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Goffin upsets Tomic in battle of young guns

Bernard Tomic hits a shot in his first round match.
by Vivienne Christie
Tuesday 26 June 2012

If ever there was a role reversal in tennis, it was this one. While David Goffin lost in the final round of Wimbledon qualifying last year, Bernard Tomic became the youngest quarter-finalist since Boris Becker in 1986. This year it was the slightly older yet notably less experienced Goffin who underlined his status as a rising star of the men’s game to confidently outclass the 20th seeded Australian with a 3-6, 6-3, 6-4, 6-4 victory.  

Where Tomic entered the Championships with a 14-10 Grand Slam record – impressive for a 19-year-old – Goffin was playing only his second Grand Slam event and first Wimbledon main draw. Still, the 21-year-old Belgian took a set from Roger Federer in a fourth-round finish at the French Open, and there were early signs he could find some similar form at the All England Club.

Goffin showcased his potential by moving into the net to claim the first point of his first service game and secured the second point with an ace. While Goffin would drop that game and the first set, he also recognised his opportunities.  

After holding serve to love in the first game of the second set, Goffin pounced by claiming his first service break of the match in the next game. Tomic broke back immediately, but  the Belgian secured another break in the sixth game and went on to claim the set.

With Tomic uncharacteristically defensive and surrendering many points through unforced errors – the 32 in total outnumbering his 27 winners – the increasingly relaxed Goffin found touch on his ground-strokes and was unafraid to attack at the net. Amid the telling statistics for the Belgian were 11 aces, 39 winners and success in 22 of his 27 forays into the net.

Perhaps more important, though, was the Belgian’s mindset; Goffin later alluding to the importance of maintaining his positivity after losing the first set. “It wasn’t a good start … but I was feeling good and then continued to keep focus in my game,” he said.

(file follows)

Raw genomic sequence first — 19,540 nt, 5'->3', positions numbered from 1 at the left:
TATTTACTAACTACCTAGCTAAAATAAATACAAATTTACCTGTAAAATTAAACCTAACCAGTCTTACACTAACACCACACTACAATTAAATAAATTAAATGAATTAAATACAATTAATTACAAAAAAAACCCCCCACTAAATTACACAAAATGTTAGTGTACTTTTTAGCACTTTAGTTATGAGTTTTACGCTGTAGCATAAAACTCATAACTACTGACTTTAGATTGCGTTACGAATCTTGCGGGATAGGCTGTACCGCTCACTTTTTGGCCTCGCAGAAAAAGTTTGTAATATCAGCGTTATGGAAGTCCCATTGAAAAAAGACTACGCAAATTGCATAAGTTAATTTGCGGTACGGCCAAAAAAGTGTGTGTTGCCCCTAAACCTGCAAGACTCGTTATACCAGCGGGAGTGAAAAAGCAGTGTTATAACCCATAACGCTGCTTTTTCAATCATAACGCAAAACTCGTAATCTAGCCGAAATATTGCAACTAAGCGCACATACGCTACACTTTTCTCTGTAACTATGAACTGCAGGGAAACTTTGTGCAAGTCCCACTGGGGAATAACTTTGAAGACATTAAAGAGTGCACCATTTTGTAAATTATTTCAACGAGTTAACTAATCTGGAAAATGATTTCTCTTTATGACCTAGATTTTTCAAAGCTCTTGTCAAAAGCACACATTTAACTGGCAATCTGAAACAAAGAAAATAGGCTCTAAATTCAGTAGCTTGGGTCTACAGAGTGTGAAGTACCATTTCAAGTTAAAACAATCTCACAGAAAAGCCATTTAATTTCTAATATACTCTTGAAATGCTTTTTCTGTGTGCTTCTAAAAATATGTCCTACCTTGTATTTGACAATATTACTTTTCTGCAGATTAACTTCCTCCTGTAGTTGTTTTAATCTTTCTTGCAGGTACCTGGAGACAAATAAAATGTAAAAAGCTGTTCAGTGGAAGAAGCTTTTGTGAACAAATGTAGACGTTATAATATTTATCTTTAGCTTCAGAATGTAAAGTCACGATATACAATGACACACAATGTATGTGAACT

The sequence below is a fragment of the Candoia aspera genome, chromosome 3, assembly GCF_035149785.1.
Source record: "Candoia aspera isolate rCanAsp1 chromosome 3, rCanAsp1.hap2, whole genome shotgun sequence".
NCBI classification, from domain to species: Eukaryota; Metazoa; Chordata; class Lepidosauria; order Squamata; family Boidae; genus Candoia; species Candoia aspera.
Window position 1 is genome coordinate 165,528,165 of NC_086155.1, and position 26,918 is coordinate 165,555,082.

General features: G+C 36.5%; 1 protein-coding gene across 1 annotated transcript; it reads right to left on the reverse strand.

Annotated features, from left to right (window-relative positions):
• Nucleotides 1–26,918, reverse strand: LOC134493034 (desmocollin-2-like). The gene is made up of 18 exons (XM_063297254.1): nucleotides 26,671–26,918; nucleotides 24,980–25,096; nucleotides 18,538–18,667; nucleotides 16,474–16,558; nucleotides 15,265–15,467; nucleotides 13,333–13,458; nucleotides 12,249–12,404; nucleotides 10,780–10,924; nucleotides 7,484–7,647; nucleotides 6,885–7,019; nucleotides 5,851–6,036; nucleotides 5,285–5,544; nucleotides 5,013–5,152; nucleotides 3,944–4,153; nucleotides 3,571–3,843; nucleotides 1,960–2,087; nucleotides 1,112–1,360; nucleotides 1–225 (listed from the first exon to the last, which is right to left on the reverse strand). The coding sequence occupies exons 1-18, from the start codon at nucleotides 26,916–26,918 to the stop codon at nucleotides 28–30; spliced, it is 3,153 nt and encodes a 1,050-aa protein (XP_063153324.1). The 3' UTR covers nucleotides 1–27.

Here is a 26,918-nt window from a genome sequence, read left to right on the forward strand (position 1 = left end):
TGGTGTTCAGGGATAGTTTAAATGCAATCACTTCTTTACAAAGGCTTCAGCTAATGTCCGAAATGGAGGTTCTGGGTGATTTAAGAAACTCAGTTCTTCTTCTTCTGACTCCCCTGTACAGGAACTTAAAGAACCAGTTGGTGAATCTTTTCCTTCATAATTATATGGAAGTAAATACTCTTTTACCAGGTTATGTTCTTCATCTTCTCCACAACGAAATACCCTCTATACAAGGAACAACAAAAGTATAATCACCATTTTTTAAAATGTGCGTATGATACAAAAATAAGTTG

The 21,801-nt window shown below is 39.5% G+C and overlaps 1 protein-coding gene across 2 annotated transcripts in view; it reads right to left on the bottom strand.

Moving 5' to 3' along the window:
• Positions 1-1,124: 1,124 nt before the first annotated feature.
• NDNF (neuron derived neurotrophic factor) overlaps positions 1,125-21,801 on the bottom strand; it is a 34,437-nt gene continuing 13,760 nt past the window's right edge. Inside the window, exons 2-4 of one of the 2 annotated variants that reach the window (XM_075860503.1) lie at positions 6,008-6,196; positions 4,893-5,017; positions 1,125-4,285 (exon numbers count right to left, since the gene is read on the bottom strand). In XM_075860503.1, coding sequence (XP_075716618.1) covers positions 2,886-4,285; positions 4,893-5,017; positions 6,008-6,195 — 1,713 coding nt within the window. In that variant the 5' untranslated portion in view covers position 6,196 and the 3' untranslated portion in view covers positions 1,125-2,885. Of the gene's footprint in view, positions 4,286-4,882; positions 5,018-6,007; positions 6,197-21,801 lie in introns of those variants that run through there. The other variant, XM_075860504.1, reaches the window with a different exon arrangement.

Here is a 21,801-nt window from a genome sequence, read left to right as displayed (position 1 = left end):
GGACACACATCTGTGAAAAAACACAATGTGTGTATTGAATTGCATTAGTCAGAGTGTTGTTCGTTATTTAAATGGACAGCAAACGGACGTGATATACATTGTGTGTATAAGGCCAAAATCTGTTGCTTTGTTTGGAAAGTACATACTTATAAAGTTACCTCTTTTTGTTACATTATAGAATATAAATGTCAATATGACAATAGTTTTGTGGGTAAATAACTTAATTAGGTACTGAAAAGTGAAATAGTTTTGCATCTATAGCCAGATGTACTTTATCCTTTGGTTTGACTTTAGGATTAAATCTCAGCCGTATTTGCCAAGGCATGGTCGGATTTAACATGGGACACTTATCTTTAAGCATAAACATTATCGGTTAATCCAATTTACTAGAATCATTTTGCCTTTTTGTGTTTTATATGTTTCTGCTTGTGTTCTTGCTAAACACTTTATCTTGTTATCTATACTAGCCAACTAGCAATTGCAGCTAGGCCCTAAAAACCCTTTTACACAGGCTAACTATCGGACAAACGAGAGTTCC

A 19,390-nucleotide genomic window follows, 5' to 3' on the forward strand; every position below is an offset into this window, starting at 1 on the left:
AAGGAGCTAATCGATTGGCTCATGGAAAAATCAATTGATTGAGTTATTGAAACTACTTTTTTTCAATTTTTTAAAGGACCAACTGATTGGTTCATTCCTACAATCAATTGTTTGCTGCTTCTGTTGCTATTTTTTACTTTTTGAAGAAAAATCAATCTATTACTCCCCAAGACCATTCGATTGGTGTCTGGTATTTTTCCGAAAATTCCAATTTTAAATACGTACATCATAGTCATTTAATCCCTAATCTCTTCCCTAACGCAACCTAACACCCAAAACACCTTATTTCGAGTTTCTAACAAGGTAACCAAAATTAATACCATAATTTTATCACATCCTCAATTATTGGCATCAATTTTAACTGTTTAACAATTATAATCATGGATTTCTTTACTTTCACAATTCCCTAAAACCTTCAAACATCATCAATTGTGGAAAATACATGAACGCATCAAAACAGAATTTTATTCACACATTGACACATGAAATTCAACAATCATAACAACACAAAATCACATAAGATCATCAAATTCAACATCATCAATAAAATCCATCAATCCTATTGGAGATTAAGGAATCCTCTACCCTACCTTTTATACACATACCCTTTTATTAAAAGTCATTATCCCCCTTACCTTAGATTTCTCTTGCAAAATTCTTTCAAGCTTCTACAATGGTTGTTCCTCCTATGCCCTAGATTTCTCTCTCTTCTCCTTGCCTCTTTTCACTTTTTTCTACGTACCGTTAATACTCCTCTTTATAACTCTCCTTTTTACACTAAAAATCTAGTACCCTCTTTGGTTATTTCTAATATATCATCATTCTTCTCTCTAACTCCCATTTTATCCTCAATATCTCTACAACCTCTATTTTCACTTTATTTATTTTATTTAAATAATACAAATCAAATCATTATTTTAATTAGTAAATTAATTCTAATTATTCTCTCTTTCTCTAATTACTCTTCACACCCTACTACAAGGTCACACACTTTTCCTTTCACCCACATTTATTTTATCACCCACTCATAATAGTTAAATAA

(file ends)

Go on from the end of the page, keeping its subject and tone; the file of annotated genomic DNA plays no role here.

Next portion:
It was a focus that extended throughout the match but the Belgian jokingly conceded that his business-like demeanour didn’t necessarily match his emotions as he closed out the match in the fourth set. “I was a little bit nervous inside, but I tried to stay focused and to doesn't show anything on my face, like Bjorn Borg,” he smiled.

“With this attitude, that’s the best way to manage the important game or important point.  So I tried to stay calm.”

A candid Tomic viewed the loss as an important reminder of the standards required at the top of the men’s game. “I think I lost because he played much better and I wasn't playing the right tennis.  No excuse,” said the Australian, admitting that a concentration lapse was costly.  “You know, people want to get back into the match, and I allowed him to get back.”

With Tomic entering Wimbledon with the expectation born of his quarter-final run in 2011 and considerable rankings points to defend, some of that pressure now transfers to Goffin – not that the Belgian appears to be struggling with it.

“It’s a good pressure.  I want to do my best, first for me, and then for my family and for Belgium,” he said. “I have no more pressure than before. I’m feeling good with this.”

Already growing accustomed to the spotlight and building confidence after his fourth-round French Open run, Goffin sees the value in a fresh start at Wimbledon.

“I just use the French Open to give me a lot of confidence, but that's all,” said the Belgian, who next takes on American Jessie Levine.  “It's behind me, and it's a new tournament here.  “I'm in [the] second round, and I'm feeling good."


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